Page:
Top 10 tips when you are outnumbered by your kids

When I was pregnant with my third, and I had a two and four year-old, I wasn’t worried about how I would adjust going from two kids to three. After all, I survived the intense and chronic sleep deprivation when I had my first kid. I survived the wrath of kid #1 when his nose was out of joint when kid #2 was born (and fortunately, kid #2 survived too). It wasn’t until a friend of mine said, “Going from two to three kids is a game-changer because now the parents are outnumbered!” I laughed. I doubted I had to prepare for being overtaken by an unruly child mob, but it did make me think. How would my husband and I fare going from ‘man-to-man’ to ‘zone defence’? Four years later, here are my top 10 tips when you are outnumbered by your kids.

2 pairs of adult rainboots and 3 pairs of children's rainboots with caption: Top 10 Tips when you are outnumbered by your kids

  1. Breastfeed while on the move, playing or reading stories: One kid is happy and quiet… this is getting easier already.
  2. Wear your baby: Having two free hands is amazing for so many things… like putting toothpaste on your toothbrush after your kid tells you that you have coffee breath.
  3. Embrace the concept “good enough”: Toasted tomato sandwiches and yogurt for dinner – good enough. Kid decides to substitute shorts for underwear under his clothes – good enough. Flattening bread with a rolling pin when you realize you forgot to buy wraps at the grocery store – good enough.
  4. Promote independence in your children: High-five your three year old for getting herself dressed and reminding you of Punky Brewster.
  5. Find small ways to decrease your work-load: Put lunch containers in the top rack of the dishwasher rather than hand washing them; if pajamas pass the “smell test”, no need to wash them; bathe kids every other night instead of daily; buy pre-washed salad greens and ready-to-eat baby carrots.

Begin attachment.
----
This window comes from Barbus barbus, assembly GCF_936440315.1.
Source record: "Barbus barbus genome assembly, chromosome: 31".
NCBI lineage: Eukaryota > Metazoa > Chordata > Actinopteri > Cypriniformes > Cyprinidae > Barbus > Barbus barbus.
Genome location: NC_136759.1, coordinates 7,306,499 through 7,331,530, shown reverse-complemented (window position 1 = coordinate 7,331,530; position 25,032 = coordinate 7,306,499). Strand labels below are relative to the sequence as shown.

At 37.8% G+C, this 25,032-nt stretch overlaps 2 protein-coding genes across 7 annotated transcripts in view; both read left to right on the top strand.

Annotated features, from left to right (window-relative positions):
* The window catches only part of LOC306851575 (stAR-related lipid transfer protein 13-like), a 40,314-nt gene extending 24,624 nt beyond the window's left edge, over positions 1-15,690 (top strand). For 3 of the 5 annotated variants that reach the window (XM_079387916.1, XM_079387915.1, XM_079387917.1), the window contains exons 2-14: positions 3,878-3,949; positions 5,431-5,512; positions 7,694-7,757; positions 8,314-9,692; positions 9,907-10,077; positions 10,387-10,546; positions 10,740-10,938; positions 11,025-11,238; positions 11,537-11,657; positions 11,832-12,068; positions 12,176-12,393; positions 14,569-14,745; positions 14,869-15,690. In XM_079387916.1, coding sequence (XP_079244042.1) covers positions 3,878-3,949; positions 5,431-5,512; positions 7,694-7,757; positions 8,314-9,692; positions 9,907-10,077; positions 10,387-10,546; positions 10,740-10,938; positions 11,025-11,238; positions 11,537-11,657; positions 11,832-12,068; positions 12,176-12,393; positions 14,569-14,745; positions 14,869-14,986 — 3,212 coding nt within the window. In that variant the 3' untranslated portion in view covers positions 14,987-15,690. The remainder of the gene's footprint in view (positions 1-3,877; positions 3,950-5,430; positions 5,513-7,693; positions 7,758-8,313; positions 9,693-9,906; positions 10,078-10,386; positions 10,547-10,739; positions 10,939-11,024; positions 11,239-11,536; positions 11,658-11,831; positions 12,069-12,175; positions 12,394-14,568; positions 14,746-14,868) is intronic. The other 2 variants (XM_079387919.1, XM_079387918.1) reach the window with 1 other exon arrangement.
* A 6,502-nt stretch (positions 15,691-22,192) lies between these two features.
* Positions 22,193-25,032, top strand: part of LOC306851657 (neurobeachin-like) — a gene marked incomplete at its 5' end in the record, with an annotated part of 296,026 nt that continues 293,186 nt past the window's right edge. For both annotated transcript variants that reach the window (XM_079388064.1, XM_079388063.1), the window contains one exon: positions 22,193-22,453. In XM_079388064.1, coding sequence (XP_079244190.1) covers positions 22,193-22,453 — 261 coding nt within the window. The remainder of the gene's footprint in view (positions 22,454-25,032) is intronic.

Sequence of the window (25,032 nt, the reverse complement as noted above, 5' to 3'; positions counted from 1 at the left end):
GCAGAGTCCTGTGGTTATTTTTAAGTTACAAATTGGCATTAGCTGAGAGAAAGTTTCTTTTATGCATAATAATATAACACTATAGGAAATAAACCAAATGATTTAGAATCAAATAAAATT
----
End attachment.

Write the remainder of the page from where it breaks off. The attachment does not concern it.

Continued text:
6. Have realistic expectations: Most people think they have realistic expectations until a situation arises and those expectations can’t be met. Being outnumbered by your kids will require you to adjust your expectations. For me, I had to adjust my notions of what I could accomplish in a day. On some days, having the basic needs of my family met trumped the need to change out of our pajamas. Added bonus is that kids love pajama days especially if you excitedly declare, “It’s a pajama day!”
  7. Savour those moments when things are running smoothly: At the dinner table when everyone likes the meal, no one is using toilet words and you have only had to get up from your chair 12 times.
  8. Have a sense of humour when things aren’t running smoothly: Grocery shopping with your family and you see your husband carrying your youngest kid (who is kicking and screaming) out of the store after she refused to apologize to your middle kid for biting him. Then eldest kid looks at you and says, “That’s embarrassing!”
  9. Don’t sweat the small stuff: Realizing your yoga pants have been inside out all day long; Grandma gives kids candy every time she sees them; kids devour a bag of pretzels at 6 am; toddler pulls your strapless sundress down during daycare pick-up.
  10. Give yourself credit where credit is due: Raising human beings is hard work!

We would love to hear from you. What are your tips when you’re outnumbered by your kids? Share with us:

For parenting information or to speak with a public health nurse (every Monday to Friday from 8:30 a.m. to 4:30 p.m.) simply dial 311 or 905-825-6000.

About this blogger:

Devon Clarke, RN – I am a Public Health Nurse and mom to three, lively children. I have been supporting parents and families for over 14 years and I understand how challenging and rewarding parenting can be. My time away from work is focused on my family and savouring those rare, quiet moments.

This entry was posted in Babies, Parenting, preschoolers, School-aged Children, Toddlers and tagged , , , , , . Bookmark the permalink.

Leave a Reply

Fill in your details below or click an icon to log in:

WordPress.com Logo

You are commenting using your WordPress.com account. Log Out / Change )

Twitter picture

You are commenting using your Twitter account. Log Out / Change )

Facebook photo

You are commenting using your Facebook account. Log Out / Change )

Google+ photo

You are commenting using your Google+ account. Log Out / Change )

Connecting to %s